Last week, the smart folks over at The Florida Squeeze wrote about the statewide implications of former state Senator Ellyn Bogdanoff entering the race for Senate District 34.
Squeezers Katy Burnett and Kartik Krishnaiyer make the compelling argument that with Bogdanoff challenging Democrat Maria Sachs, the legislative campaign arm of the Florida Democratic Party must decide whether it wants to put its limited resources towards defending Sachs or to picking off Republican incumbent state Senator Jeff Brandes in District 22.
“There just is not enough money for the Democrats to play in both (races),” writes Burnett and Krishnaiyer. But, as the authors point out, wins by Bogdanoff and Brandes would give Republicans a veto-proof majority in the Florida Senate (hello, parent trigger and prison privatization), so Democrats must — MUST — win one of the two seats to keep from being steamrolled the next two years.
The Florida Squeeze doesn’t say which district would be better for Florida Democrats to commit their resources.
It’s no secret that I work for Senator Brandes and would personally prefer that Democrats pass on competing in this seat, but I don’t know if that is an option for the FDP considering that northeast St. Petersburg and south Tampa is the heart of Charlie Crist’s gubernatorial campaign. Additionally, Tampa Bay is home to many of the truly interesting and competitive state House races up for grabs in 2014, so there may be some cost-saving advantages to playing in Brandes’ seat while also playing in HD 63, 65, 67, and 68.
Of course, Maria Sachs is an incumbent and incumbents kind of call the shots when it comes to loosening the party’s purse strings. It’s difficult to imagine the party not doing all it can to protect an incumbent. As Burnett and Krishnaiyer write, the biggest winner out of Bogdanoff’s decision to run may be Jeff Brandes.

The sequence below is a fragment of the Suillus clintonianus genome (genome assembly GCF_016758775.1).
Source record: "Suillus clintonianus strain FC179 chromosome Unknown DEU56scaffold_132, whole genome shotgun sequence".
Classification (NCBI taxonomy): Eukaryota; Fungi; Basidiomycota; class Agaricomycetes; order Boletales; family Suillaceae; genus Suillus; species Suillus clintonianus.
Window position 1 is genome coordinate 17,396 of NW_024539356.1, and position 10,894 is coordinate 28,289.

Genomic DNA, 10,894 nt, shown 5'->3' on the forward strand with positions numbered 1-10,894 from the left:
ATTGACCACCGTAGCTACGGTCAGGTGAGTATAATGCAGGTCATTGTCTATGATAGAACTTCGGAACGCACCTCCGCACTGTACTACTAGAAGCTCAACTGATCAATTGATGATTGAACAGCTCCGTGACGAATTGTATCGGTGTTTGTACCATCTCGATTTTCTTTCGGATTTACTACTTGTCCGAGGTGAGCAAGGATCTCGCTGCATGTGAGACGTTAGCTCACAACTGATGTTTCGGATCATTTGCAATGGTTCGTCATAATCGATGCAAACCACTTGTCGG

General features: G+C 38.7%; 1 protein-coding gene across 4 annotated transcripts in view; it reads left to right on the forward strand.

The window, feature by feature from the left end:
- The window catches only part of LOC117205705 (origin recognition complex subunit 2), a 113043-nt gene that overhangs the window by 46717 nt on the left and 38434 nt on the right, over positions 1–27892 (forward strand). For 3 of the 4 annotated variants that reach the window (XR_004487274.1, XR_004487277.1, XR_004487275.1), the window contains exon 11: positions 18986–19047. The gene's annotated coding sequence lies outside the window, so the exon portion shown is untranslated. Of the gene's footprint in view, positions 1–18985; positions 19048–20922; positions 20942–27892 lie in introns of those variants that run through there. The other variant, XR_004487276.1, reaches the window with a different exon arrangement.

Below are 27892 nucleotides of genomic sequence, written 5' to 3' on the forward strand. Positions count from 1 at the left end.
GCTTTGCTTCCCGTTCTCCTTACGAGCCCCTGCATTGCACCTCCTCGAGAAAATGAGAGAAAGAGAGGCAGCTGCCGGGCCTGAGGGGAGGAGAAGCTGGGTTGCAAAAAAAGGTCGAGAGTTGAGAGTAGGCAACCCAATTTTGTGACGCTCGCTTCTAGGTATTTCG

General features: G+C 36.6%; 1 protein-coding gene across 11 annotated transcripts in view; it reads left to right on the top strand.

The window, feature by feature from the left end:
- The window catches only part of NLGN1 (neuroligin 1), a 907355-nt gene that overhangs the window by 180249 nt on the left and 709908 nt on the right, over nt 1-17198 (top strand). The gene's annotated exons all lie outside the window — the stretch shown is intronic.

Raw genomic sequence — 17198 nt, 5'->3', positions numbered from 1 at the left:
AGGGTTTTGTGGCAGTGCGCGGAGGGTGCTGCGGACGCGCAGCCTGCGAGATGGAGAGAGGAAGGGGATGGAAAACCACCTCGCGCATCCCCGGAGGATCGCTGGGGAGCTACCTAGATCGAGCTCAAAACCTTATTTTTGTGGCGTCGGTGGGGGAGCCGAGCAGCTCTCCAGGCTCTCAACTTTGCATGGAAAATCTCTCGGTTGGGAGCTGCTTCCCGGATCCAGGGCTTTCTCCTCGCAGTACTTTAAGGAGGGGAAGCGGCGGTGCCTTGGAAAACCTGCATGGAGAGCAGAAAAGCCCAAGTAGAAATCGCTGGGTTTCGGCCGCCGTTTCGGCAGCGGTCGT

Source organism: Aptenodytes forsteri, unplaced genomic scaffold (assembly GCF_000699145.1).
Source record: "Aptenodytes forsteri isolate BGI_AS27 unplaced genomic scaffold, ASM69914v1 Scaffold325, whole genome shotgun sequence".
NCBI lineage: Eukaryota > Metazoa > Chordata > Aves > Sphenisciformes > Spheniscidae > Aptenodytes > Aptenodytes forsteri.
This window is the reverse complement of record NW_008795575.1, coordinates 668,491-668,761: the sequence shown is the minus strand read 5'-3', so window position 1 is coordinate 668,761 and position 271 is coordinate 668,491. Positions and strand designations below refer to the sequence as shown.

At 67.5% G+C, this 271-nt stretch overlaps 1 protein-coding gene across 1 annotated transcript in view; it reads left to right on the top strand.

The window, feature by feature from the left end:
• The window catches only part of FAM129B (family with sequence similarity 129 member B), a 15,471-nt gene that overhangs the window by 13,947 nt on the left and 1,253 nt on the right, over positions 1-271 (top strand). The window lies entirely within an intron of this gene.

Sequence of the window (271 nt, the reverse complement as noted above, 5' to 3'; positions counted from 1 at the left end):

But those two Senate races are not where the ramifications end. Brandes may not be the only Republican to benefit from Bogdanoff’s entrance into the race; the GOP’ers running in those Tampa Bay state House seats also stand to benefit.
I reckon the Florida Democratic Party has less than $3 million on-hand to spend on legislative races. And that’s a very generous number. Scratch a million of those dollars from the back-of-the-envelope because they’re earmarked for South Florida incumbents who helped raise the money and want at least some of it back even if they don’t need it.
This leaves Florida Dems with two million dollars, give or take, to defend Sachs, harass Brandes, and play in competitive state House races. There are currently 16 state House races which can be assessed as competitive — HD 21, 27, 29, 30, 47, 53, 59, 63, 65. 67, 68, 69, 112, 114, 115, 120 — eight of which are currently held by Republicans, seven by Democrats, and one open seat (HD 67).
With just two million dollars to fight the vaunted Republican legislative campaign machine, Florida Democrats will be forced to decide early which of their fingers they can live without. Even if my math is off and the Democrats have four million dollars budgeted to play in state House seats, they’d still have to make some hard decisions about where to play.
Democrats must all but give up the idea of challenging incumbent House Republicans like Keith Perry (HD 21), Ross Spano (HD 59), and Kathleen Peters (HD 69) and circle the wagons around seven House seats located near the I-4 corridor: HD 29, 30, 47, 63, 65, 67, 68).
Democrats are the incumbents in these seats, while HD 67 is without an incumbent.
Do your own math: $2 million split six ways equals a little over $333K for each candidate. Double that number so you include money from Democrat-aligned groups like the Florida Education Association and its reasonable to expect each incumbent to have $750K behind them. That sounds like a lot until you realize the Florida GOP and its business allies can likely spend five times than in each of these races.
With that kind of resource advantage in a non-presidential cycle, it’s safe to assume that some of those Democrat incumbents will not be returning to Tallahassee.
If Ellyn Bogdanoff had not run, would that have changed this math? Probably not, but the million or two dollars needed to protect Maria Sachs would likely have saved two or three Democratic House members.
Of course, when you are outnumbered the way House Dems are, what’s two or three fewer votes?